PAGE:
Massive layoffs rumored for Qualcomm

ImJustABill, I agree with you about the lack of mainstream attention. There's a shock and amazement, and then the story dies. Since I have seen this going on since 1989, it makes me wonder where the leadership has been that would make the "shortage" less of a problem. If we knew we had a shortage, why in over 25 years have we not been able to fix the problem with enrolling more people in STEM? Well, because we really don't need that many engineers and programmers. It just looks like a bunch of unfilled openings because of the shell game the big corporations HR departments play. There are always hundreds of positions advertised, but nobody fills them. This is to create an illusion of a shortage so they can then claim they can't find anyone qualified and then get certification for an H-1B. If there were no qualified candidates for a particular job, why do most technical positions get hundreds and sometimes as many as one thousand applications/resumes? Are there no qualified people in that stack of applications? Programmers and engineers are not very successful at organizing their labor so there is little power to fight the H-1B scam. Like you said, the only time someone complains is when *their* job is affected. Then we have the double-whammy of pushing our children to get an education in engineering, but they look at the stagnant wages and the assumption that the field is being dominated by foreigners and they opt out of the hard study for a job that may be outsourced or where they may train their replacement. That of course is if they can even get accepted to a university that is already making them compete with the flood of foreign students. This is not America anymore.
— July 23, 2015 6:41 p.m.

Massive layoffs rumored for Qualcomm

I was an IT manager for a large insurance company in my last job. I was instructed to interview and select applicants from an H-1B pool. The whole purpose was to set the bar for the pay scale for the other tech workers. I can't really get into all of the details, but my experience with this scam goes back over 25 years. There are "husband and wife" H-1B teams where one of them is a useless worker, but gets a job so the spouse can be here. There are fake diplomas, fake transcripts and fake references. Sure, there are some good engineers. But in many of the cases I worked in I could not understand why saving ten or twenty-thousand dollars was worth the trouble of bringing these people over. Want "good communication skills?" Sure, they speak English, but we can't understand them and they are from a totally different culture and different educational program structure. They get a degree without civics, with US history and other burdens our US college students must study. I guess I could write a book about it. It is so fraught with fraud. I had a mechanical engineer that was sent to my department because she was not working out in the engineering department. She would ask me the most stupid questions all day long, I finally asked how I could fire her. They told me that I should "giver her a chance..." I said, well if I am going to lose the leadership of my department over an H-1B mistake and you won't let me fire her, I quit. With all the lost productivity and problems they cause, I cannot figure out why these companies bother. I guess it's just more cash for the CEO's to scoop up. To add insult to injury, when these Indian's finally get their green cards and leave a job, they open a company and discriminate. They hire only other Indians and then employ the H-1B scam to bring over their families and friends under falsified applications. Most folks hear about it. I have lived it, up close and personal. And I am disgusted by the whole spectacle.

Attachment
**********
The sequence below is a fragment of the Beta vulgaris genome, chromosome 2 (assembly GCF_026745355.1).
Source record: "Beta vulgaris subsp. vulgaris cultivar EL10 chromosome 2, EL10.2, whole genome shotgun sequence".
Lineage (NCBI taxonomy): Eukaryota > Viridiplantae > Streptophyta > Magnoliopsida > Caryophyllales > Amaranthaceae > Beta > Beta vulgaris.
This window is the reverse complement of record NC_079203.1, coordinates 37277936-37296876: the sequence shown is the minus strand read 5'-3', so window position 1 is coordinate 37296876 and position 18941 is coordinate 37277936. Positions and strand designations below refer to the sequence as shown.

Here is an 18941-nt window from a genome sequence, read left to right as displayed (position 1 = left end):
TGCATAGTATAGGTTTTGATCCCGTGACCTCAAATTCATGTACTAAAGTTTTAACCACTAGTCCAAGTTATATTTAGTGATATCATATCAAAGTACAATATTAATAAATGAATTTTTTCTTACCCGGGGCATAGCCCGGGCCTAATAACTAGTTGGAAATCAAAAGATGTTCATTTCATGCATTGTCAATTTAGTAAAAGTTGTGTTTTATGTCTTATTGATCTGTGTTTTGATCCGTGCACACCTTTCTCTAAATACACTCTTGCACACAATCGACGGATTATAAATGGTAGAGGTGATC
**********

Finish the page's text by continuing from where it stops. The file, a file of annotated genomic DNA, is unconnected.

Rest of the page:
— July 22, 2015 8:12 p.m.

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